Tag Archives: nice guy

What Elliot Rodger can teach us about heterosexual gender roles. And love.

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I was recently involved with someone who deemed himself a gentleman, but arguably didn’t consistently act in that manner. The ambiguous feelings I had toward him have subsided. Time, and the recent horrific events in Santa Barbara, have brought some clarity. And more questions. I write this in the hope it invites further dialogue as it relates to the realm of male and female relationships, which mostly reflect on our relationships with ourselves.

This fantastic Slate article on Elliot Rodger and the “seduction community” discusses the implications of society’s idea of the “nice guy.”

My particular situation, which saw me ultimately acting without integrity (I comment-vomited on his new girl’s Instagram), had me questioning my own sanity, despite the hurt I felt at his hands. So what’s the tie between the “nice guy” and my “crazy girl” behavior?

The hidden gradations our society has for the roles of heterosexual men and women work against us and the gender-relations’ cause.

The alpha male. The slut. The girl-next-door. The stalker. The gentleman. The bachelor. These are the roles that limit our capacity to love in a whole way. These are the narratives we let ourselves believe in order to limit ourselves, to limit uncertainty and the discomfort of acknowledging our ever-changing identities.

The seminal PUA handbook.

The seminal PUA handbook.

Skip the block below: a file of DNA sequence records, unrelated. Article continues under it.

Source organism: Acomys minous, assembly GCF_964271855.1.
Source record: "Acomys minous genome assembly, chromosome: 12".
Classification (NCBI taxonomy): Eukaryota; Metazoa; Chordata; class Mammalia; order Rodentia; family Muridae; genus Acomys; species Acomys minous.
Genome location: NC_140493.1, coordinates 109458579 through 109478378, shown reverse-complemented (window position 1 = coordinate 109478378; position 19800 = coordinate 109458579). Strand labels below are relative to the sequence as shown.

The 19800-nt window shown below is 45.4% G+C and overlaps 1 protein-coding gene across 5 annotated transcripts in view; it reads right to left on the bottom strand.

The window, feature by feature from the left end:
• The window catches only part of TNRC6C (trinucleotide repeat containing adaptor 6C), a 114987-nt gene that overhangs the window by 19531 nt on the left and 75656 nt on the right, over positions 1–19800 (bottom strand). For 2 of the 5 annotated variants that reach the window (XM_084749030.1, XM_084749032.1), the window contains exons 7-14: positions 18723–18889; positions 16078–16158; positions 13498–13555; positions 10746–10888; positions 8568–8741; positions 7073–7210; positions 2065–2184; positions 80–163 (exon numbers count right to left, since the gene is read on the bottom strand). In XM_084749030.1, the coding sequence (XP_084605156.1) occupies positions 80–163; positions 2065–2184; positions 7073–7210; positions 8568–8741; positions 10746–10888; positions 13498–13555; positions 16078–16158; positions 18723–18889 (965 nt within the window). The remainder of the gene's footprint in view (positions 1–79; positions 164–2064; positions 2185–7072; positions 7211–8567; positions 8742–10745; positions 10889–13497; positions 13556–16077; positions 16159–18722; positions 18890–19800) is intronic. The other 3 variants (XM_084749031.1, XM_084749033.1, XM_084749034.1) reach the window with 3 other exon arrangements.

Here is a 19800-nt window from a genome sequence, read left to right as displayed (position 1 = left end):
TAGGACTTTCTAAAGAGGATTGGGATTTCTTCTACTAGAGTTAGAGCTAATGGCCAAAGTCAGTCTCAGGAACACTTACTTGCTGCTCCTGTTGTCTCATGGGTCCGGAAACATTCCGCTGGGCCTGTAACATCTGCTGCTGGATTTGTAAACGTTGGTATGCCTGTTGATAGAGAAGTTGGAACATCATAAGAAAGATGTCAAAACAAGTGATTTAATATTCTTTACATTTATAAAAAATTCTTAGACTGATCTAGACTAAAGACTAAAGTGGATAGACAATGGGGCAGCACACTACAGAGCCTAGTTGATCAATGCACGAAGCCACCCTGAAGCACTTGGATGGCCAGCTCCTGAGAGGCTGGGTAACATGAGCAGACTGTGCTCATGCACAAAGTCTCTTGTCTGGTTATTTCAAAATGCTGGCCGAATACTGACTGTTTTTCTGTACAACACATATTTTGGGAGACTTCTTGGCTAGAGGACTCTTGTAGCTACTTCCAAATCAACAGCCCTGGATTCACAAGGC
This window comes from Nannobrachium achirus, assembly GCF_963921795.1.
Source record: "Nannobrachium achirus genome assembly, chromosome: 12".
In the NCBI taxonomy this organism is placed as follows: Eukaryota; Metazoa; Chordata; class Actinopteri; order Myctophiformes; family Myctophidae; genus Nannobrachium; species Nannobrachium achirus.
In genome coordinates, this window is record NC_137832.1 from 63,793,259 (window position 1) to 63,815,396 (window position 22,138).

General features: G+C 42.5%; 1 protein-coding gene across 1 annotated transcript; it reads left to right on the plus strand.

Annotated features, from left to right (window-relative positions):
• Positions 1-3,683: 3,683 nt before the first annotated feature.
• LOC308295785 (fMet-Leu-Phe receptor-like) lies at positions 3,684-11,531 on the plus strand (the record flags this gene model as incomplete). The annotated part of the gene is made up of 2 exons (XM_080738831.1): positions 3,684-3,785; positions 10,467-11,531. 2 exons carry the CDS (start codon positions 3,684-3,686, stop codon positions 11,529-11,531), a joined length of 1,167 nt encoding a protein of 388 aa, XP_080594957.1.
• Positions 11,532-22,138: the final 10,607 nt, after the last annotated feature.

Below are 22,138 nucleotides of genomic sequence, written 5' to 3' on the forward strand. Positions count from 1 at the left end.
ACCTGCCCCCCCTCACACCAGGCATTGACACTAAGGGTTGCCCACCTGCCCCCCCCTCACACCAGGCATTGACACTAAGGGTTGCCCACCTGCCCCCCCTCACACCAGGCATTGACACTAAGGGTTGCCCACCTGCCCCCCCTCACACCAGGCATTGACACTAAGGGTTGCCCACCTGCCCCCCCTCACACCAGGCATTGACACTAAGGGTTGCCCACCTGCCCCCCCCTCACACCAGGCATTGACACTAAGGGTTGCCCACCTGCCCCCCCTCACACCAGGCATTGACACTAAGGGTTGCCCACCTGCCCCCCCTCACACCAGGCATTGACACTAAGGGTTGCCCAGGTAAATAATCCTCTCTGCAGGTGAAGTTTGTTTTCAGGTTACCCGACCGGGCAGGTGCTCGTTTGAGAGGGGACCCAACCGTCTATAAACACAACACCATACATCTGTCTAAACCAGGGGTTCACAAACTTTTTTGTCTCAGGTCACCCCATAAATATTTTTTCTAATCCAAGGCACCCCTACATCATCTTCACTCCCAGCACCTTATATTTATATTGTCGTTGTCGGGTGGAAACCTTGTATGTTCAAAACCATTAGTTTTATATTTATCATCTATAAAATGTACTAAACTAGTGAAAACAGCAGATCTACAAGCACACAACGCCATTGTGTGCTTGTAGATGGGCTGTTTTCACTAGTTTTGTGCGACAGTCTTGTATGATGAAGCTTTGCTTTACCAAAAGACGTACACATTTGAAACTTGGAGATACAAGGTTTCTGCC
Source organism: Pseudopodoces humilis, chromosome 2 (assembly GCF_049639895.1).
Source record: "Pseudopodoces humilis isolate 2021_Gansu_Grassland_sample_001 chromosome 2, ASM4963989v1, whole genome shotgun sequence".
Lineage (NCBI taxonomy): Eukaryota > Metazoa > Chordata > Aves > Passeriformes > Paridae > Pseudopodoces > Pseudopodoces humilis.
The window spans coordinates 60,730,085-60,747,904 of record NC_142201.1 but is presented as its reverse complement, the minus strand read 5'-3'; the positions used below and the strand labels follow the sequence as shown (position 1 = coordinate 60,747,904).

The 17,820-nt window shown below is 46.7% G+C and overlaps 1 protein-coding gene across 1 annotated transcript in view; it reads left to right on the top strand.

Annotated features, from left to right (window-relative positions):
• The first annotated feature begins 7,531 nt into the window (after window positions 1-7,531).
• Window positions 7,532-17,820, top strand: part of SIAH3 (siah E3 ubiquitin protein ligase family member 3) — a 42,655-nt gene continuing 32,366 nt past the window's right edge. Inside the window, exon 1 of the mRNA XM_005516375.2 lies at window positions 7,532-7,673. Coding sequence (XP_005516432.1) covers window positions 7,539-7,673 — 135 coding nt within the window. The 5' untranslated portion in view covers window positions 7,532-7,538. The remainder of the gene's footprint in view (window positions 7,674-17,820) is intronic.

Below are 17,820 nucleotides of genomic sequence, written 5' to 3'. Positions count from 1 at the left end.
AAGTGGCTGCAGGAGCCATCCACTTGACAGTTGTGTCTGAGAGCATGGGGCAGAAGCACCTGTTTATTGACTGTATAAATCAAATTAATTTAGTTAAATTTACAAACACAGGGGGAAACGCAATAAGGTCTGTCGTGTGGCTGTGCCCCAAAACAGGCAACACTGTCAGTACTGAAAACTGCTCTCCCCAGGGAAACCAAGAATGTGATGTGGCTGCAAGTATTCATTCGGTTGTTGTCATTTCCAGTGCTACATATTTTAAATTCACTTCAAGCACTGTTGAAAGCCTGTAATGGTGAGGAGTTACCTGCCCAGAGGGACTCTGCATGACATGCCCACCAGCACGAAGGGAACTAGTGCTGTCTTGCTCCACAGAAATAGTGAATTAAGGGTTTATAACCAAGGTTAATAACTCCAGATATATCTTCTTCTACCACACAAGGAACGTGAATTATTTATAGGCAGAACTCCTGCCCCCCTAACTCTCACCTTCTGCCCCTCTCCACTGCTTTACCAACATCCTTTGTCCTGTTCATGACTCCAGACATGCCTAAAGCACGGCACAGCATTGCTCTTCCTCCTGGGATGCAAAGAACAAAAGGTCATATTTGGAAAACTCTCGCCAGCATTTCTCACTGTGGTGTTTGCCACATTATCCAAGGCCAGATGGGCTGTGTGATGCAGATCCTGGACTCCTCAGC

Elliot Rodger’s mental state and his YouTube manifesto, describing his loneliness, his frustrations with being a virgin at 22 and at having never kissed a girl, are incredibly troubling. The mental-health issues aren’t things I’m going to get into, and in no way do I want to downplay their significance. It’s the idea that an entire community exists, one centered around picking up girls – frustrations with girls – “playing” girls, (not to mention the unspoken solidarity females can exhibit when complaining about men), that also troubles me. It’s an indication we may have lost our way.

An old roommate once summed it up nicely: We are all just looking for a profound love. The path to finding that love can make for bumps on the road, perhaps more for some than others. But these hiccups are simply leading us to a place where, not only do we love ourselves, we can be the best partner possible to someone else.

It reminds me of a favorite quote: God has put people in our lives so that we may be a blessing to them.

Binaries can help us make sense of our relationships, for a time, but they aren’t truths. If Elliot Rodger had been mentally able to take a leap of faith to look beyond the “narrative fallacy” of him being the nice guy, he may have found himself in another position. As a boyfriend. As a husband, and later as a father. Watching that video – I saw a boy who had decided something about himself years ago. The irony, of course, is that the girls he felt had rejected him are reconciling their own heteronormative relationship roles, and he used theirs (“sluts”) against them. And now there are six victims who won’t be able to love on this earth again.

We are more than these roles. In love, we take advantage of others and find ourselves taken advantage of. We act without integrity, and surprise ourselves with our restraint. We don’t need to pigeon-hole it, or why. If you’re stuck in a relationship-role box, I encourage you to question it. And never doubt how whole you were all along.

Andrew James Taggart, Practical Philosopher, Ph.D.

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